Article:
Immunohistochemistry in fresh-frozen post-fixed brain tissue using antigen retrieval techniques
Krolewski DM, Ilagan RA, Kumar V, Parsegian A, Martin B, Akil H, Watson SJ
Society for Neuroscience. 2016.
Background: Cataloging fresh-frozen brain tissue in the absence of prior aldehyde fixation and cryoprotection is beneficial for preserving protein and nucleic acids (RNA/DNA) across a variety of neuroscience methods requiring long-term storage. Unfortunately, detecting brain-localized antigens via immunohistochemistry (IHC) can be more challenging, if not impossible, using post-fixation following cryosectioning and slide-mounting. The inherent effect of autolysis, particularly during the thawing process, likely contributes to such marked loss of antigenicity (Jones et al., 1992). Slowly thawing frozen human brain blocks immersed in at subfreezing aldehyde-based fixative containing cryoprotectants can retain some degree of antigenicity otherwise lost under less ideal conditions (Jones et al., 1992). However, this technique also can require long incubation times in fixative/cyroprotectant for which thorough tissue penetration can be difficult to determine.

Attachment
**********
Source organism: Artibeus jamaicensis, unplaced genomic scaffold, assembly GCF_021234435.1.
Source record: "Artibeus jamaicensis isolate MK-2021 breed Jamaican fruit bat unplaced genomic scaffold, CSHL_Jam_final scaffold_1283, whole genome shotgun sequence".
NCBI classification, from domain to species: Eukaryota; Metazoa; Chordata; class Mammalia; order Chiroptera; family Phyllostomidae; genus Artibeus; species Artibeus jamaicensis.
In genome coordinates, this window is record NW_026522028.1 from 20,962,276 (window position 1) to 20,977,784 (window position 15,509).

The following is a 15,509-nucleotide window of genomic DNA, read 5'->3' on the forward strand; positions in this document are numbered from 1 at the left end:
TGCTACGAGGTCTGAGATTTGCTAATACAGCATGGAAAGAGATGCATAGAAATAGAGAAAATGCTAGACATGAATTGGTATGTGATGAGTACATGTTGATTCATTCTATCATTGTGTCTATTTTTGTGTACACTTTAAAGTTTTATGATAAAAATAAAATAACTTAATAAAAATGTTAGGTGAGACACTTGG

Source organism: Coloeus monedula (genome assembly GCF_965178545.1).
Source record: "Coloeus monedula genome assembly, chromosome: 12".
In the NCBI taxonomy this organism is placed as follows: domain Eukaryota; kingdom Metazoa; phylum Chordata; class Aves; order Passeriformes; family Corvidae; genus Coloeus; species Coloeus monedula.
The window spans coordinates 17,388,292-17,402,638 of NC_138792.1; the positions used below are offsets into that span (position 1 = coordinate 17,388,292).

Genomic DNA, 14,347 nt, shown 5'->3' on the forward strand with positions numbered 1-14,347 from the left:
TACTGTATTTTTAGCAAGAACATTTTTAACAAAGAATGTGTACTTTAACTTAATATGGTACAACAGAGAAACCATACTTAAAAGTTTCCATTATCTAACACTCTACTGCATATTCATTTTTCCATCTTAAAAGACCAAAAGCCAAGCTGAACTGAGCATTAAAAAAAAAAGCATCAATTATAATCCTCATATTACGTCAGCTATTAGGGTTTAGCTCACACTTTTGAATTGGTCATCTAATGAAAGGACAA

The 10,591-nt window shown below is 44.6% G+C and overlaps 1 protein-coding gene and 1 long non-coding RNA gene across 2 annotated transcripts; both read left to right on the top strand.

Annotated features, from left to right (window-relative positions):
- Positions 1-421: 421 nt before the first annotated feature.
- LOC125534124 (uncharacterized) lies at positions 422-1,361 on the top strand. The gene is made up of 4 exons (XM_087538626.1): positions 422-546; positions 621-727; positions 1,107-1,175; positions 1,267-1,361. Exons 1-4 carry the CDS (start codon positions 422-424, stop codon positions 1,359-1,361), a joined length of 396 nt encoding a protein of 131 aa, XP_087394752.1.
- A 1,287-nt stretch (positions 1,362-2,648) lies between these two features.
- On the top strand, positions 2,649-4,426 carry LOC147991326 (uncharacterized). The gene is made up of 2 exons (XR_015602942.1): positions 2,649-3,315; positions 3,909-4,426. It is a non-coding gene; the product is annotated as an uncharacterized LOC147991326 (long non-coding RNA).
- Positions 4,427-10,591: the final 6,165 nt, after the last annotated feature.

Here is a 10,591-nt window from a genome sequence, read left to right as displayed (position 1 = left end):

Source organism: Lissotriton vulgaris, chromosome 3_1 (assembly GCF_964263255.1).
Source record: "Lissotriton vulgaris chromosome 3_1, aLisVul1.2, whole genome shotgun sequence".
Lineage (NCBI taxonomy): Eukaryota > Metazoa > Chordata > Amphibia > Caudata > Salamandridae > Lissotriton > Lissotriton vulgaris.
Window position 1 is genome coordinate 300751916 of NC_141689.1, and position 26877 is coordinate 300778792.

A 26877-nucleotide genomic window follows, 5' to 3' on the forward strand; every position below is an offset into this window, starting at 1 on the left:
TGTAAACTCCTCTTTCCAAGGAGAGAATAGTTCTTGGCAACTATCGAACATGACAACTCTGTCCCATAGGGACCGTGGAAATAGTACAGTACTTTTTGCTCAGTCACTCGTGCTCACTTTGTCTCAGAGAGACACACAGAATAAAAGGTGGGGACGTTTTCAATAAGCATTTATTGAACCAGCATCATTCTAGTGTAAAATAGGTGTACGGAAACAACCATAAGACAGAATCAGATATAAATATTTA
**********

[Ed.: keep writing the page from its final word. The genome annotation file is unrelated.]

Methods and Results: The present study evaluates more timely IHC methods in an effort to increase antigenicity using fresh-frozen rodent and human brain tissue. The effects of aldehyde-based and non-aldehyde precipitating fixatives were compared across an array of antibodies directed at methylation markers, glial cells, neuropeptides, and other neuronal-specific molecules on slide-mounted sections. In addition, each fixative was tested alone or paired with treatment of heated antigen-retrieval buffers at varied pH. Utilizing standard diaminobenzidine/horseradish peroxidase IHC amplification methods, we show that several antibodies including those specific for glia and particular subcortical neuronal populations are clearly expressed in well-characterized topographical patterns with relatively low background. Given the successful application in thin slices, we have begun conducting similar experiments in 1 to 2mm-thick rodent and human brain slices using transparency techniques. 3-dimensional immunofluorescence in frozen tissue processed by CLARITY (Tomer et al., 2015), CUBIC (Susaki et. al., 2014), and SWITCH methods (Murray et. al., 2015) is being performed using both confocal and CLARITY Optimized Light Sheet Microscopy (COLM) systems. The results of this study will offer additional avenues for the processing of long-term stored fresh-frozen tissue.